Explaining Random Forest and Parameter Tuning in R

Manish Saraswat
Feb 7, 2017 · 2 min read

Introduction

Treat “forests” well. Not for the sake of nature, but for solving problems too!

Random Forest is one of the most versatile machine learning algorithms available today. With its built-in ensembling capacity, the task of building a decent generalized model (on any dataset) gets much easier.

However, I’ve seen people using random forest as a black box model; i.e., they don’t understand what’s happening beneath the code. They just code.

In fact, the easiest part of machine learning is coding. If you are new to machine learning, the random forest algorithm should be on your tips.

Its ability to solve — both regression and classification problems along with robustness to correlated features and variable importance plot gives us enough head start to solve various problems.

Most often, I’ve seen people getting confused in bagging and random forest. Do you know the difference?

In this article, I’ll explain the complete concept of random forest and bagging. For ease of understanding, I’ve kept the explanation simple yet enriching.

I’ve used MLR, data.table packages to implement bagging, and random forest with parameter tuning in R. Also, you’ll learn the techniques I’ve used to improve model accuracy from ~82% to 86%.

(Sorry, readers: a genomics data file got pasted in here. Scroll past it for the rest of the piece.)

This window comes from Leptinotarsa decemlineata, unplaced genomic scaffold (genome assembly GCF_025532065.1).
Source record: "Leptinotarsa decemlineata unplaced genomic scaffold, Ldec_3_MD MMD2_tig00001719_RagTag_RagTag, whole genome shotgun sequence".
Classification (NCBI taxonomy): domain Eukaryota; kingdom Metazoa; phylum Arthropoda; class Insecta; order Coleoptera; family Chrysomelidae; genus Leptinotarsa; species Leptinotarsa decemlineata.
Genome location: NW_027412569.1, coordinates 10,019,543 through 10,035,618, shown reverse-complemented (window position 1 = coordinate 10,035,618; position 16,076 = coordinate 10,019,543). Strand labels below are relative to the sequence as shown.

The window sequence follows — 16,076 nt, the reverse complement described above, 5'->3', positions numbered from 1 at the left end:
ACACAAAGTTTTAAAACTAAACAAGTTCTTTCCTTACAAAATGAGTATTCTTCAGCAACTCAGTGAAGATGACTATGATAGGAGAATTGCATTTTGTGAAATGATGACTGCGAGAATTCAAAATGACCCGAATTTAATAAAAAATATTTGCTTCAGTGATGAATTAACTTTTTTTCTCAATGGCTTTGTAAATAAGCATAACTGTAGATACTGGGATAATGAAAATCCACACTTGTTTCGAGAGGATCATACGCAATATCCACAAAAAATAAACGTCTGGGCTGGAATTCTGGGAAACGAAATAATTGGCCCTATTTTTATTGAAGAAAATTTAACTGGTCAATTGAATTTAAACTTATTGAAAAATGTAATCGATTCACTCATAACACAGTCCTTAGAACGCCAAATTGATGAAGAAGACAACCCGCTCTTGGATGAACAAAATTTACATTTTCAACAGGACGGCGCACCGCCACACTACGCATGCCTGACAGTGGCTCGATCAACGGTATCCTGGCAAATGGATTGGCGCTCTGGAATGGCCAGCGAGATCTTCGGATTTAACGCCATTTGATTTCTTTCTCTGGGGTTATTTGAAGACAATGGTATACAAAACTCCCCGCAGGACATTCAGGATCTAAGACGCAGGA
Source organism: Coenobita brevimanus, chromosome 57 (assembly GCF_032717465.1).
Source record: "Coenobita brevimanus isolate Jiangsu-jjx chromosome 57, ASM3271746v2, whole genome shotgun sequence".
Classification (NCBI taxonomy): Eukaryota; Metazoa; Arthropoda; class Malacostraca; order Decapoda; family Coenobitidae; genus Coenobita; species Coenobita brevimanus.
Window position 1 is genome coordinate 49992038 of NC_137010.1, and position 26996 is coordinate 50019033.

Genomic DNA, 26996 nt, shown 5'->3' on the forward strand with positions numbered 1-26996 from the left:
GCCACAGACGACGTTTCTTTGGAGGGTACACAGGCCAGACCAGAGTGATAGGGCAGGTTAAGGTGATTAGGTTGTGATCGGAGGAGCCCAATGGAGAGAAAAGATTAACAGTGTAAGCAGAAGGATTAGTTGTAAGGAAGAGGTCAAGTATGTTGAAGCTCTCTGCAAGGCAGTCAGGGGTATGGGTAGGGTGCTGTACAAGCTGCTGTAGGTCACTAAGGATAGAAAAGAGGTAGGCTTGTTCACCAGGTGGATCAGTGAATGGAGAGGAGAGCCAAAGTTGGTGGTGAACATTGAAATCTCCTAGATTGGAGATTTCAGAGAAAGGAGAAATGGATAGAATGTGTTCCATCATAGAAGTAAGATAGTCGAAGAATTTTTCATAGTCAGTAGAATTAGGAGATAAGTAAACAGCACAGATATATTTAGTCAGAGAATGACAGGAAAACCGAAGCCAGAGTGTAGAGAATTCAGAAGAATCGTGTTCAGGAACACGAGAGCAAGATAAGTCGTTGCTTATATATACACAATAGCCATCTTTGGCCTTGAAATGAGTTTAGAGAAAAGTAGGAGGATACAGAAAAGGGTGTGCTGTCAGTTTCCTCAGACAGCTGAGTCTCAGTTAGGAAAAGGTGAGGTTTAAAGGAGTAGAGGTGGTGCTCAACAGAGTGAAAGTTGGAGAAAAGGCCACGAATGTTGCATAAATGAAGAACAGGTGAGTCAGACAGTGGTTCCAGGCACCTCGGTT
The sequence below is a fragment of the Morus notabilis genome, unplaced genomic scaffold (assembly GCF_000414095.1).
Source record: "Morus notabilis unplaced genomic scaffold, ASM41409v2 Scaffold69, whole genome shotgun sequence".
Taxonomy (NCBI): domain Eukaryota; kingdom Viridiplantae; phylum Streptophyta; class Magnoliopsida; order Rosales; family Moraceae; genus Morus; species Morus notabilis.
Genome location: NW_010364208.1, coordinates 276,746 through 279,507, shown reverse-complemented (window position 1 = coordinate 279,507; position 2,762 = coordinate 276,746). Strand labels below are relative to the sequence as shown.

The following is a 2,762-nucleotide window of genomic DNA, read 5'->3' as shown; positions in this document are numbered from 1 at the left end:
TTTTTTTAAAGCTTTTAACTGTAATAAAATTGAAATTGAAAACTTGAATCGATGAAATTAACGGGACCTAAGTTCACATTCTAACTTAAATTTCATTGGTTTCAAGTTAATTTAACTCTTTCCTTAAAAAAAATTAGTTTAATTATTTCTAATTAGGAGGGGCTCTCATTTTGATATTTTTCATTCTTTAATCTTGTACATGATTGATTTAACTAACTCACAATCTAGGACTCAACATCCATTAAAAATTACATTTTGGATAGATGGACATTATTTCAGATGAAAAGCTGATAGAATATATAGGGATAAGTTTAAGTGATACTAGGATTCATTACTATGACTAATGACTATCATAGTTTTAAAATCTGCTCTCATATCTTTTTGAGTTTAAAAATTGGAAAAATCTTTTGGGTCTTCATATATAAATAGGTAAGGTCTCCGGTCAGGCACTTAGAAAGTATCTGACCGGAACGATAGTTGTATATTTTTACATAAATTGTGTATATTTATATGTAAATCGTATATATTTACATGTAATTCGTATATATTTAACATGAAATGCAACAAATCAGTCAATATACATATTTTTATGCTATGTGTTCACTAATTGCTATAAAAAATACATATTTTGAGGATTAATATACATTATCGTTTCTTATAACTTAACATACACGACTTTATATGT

Table of Contents

  1. What is the Random Forest algorithm?
  2. How does it work? (Decision Tree, Random Forest)
  3. What is the difference between Bagging and Random Forest?
  4. Advantages and Disadvantages of Random Forest
  5. Solving a Problem
  6. Parameter Tuning in Random Forest

What is the Random Forest algorithm?

Random forest is a tree-based algorithm which involves building several trees (decision trees), then combining their output to improve generalization ability of the model.

The method of combining trees is known as an ensemble method. Ensembling is nothing but a combination of weak learners (individual trees) to produce a strong learner.

Say, you want to watch a movie. But you are uncertain of its reviews. You ask 10 people who have watched the movie. 8 of them said “ the movie is fantastic.” Since the majority is in favor, you decide to watch the movie. This is how we use ensemble techniques in our daily life too.

Random Forest can be used to solve regression and classification problems. In regression problems, the dependent variable is continuous. In classification problems, the dependent variable is categorical.

Trivia: The random Forest algorithm was created by Leo Brieman and Adele Cutler in 2001.

Complete Tutorial Here: Random Forest Algorithm

Ask Live to Jesse S. Woods (12th February 2017) — How to become a Data Scientist in 2017 ?

Written by

Self Learned Data Science Guy | Only Books | Highly Curious | Loves Writing | Codes in R |

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